Friday, July 2, 2010


They have a better way with words than I.......and it sums up the whole affair very well.

As it stands we will know what the Bill has in store today at 2.30 when it is debated in the Dail

Keep up the Lobbying.........the Bill will be voted on next week and we need to keep up the Pressure!

If you join this site      you can email every TD by filling out ONE letter and pressing ONE button..........saving lots of time and aggravation.     Thank you for your help......with luck we will come out of this with a outcome suitable for the unique needs of our Greyhounds

......over to proper writers........

Irish breeding bottoming out?

Anecdotal evidence has suggested for a few years now that Irish breeding of greyhounds has slowed down, and the facts are backing this up now. The figures have been on a downward curve since 2006, the height of the breeding boom. And, of course, since 2008 Ireland has been in recession with unemployment at an all time high (depending on what source you choose to believe). Traditional bases for greyhound ownership such as the building and farming sectors have been disproportionately affected by the economic tsunami that engulfed Ireland, and breeders have subsequently lost many outlets for their 'product'.

Add this to the disaster that is known as the UK greyhound industry, and things have rarely looked so bleak for breeders in the land of saints and scholars.

In 2006 Ireland produced 4,481 litters of greyhounds. Year-on-year decreases of 14%, 6%, 11% and a projected 9% this year mean that for the first time in decades, the Irish will possibly produce less than 3000 litters in 2010. Based on the number of declared litters in 2010 so far, we are on course to produce 2,844 litters of greyhounds. Compared to the 2006 zenith, Ireland is now producing just 63% of what it was. A drop of over a third in just 5 years.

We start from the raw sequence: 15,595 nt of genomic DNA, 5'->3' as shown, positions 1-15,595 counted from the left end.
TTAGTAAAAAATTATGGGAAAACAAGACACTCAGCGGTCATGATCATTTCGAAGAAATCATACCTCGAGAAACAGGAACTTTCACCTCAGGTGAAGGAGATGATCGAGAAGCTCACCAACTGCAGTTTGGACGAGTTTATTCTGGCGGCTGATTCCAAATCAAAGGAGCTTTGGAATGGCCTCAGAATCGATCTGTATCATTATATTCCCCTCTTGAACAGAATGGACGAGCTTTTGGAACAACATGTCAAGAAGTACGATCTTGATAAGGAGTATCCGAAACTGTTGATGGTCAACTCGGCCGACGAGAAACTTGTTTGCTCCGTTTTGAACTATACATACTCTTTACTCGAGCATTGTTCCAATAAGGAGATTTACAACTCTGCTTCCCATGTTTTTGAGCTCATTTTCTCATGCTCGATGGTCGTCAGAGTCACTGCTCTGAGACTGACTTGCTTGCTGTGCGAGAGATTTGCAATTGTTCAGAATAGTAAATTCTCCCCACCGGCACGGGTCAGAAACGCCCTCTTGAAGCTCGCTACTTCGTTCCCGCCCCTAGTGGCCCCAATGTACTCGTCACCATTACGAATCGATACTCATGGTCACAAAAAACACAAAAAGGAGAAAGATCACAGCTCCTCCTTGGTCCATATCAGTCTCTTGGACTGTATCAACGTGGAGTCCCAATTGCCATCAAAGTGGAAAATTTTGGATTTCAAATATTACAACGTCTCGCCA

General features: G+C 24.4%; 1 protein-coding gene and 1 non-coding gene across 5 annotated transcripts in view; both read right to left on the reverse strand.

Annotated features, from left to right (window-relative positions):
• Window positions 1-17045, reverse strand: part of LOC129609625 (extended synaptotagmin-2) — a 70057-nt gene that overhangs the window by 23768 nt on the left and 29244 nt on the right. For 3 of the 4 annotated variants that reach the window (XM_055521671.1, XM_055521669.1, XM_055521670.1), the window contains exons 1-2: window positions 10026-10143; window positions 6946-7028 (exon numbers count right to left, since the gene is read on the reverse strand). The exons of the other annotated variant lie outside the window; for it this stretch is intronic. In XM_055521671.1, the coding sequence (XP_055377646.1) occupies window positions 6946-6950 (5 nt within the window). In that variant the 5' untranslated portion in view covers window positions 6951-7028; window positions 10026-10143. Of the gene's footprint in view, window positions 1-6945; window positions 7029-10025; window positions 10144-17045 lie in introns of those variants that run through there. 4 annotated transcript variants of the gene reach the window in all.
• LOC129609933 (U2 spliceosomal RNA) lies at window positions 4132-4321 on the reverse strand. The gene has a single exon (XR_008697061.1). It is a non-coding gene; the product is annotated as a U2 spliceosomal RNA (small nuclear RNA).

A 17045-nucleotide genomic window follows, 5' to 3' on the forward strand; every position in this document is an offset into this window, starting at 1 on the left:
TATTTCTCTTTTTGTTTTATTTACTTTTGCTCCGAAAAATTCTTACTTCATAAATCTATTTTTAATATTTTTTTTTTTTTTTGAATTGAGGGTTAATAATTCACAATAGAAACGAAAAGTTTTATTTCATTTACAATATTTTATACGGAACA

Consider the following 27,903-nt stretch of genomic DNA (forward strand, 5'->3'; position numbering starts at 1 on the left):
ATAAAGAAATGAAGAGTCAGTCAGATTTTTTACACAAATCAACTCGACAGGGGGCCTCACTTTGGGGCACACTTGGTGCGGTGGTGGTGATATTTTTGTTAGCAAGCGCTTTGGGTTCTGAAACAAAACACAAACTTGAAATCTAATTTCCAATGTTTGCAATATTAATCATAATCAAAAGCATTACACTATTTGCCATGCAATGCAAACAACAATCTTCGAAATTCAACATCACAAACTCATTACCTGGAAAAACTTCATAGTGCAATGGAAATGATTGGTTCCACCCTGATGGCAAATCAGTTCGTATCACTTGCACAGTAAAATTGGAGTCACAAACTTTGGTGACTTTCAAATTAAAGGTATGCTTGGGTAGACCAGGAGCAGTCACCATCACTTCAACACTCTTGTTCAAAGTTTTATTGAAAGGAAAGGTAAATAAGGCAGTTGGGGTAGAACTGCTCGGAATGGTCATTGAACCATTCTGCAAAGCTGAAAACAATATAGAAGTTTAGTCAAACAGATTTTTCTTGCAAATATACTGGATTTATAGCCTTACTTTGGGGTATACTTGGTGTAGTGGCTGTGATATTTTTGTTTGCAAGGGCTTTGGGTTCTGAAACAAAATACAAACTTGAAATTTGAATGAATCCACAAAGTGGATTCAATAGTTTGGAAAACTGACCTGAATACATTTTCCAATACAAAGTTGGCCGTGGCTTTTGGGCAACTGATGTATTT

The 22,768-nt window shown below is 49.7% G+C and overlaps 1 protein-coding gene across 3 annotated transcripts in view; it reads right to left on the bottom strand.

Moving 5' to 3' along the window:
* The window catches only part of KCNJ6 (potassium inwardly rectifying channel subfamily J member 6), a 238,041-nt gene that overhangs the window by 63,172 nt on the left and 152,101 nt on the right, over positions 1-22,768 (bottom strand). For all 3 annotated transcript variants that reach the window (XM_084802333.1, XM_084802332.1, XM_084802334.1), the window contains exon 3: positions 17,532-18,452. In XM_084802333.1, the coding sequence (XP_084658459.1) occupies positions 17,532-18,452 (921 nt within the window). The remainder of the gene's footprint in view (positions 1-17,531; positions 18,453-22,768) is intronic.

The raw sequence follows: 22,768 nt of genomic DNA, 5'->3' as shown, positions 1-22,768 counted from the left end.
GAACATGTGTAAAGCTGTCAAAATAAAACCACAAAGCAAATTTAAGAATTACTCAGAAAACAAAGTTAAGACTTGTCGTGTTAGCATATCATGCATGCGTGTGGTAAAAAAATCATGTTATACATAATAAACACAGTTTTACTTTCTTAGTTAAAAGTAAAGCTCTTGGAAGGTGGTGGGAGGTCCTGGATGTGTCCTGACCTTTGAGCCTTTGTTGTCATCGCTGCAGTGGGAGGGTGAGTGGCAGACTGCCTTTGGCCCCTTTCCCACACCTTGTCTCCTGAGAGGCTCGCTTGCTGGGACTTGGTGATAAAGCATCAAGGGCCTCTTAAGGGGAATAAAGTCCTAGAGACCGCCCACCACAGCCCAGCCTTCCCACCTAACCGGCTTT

And things do not look like getting any better for breeders and, of course, stud keepers. Politics will play a key role in the industry in the next couple of years.

The Irish Government is in a precarious position. Polls suggest the governing Fianna Fail party would be obliterated in a general election, and they are determined to stay in power for their full term. They do not have overall control in government however, in fact many feel it is a 'tail wagging the dog' scenario. Junior coalition partners the Green Party (with just 6 TDs compared to the senior party's 71 seats) have had Fianna Fail's pants down for a very long time.

Fianna Fail rely on on the Greens' support, and in return the Greens are pushing through every bit of loony left legislature they possibly can. Obviously the right to marry for post-transgender operation individuals is an important issue for the Greens, as are carbon taxes, water taxes, land taxes etc, but they are also pushing through a raft of legislation including a Wildlife Bill and a Dog Breeding Establishments Bill, acknowledged by all corners of the political spectrum as the thin edge of a nasty wedge.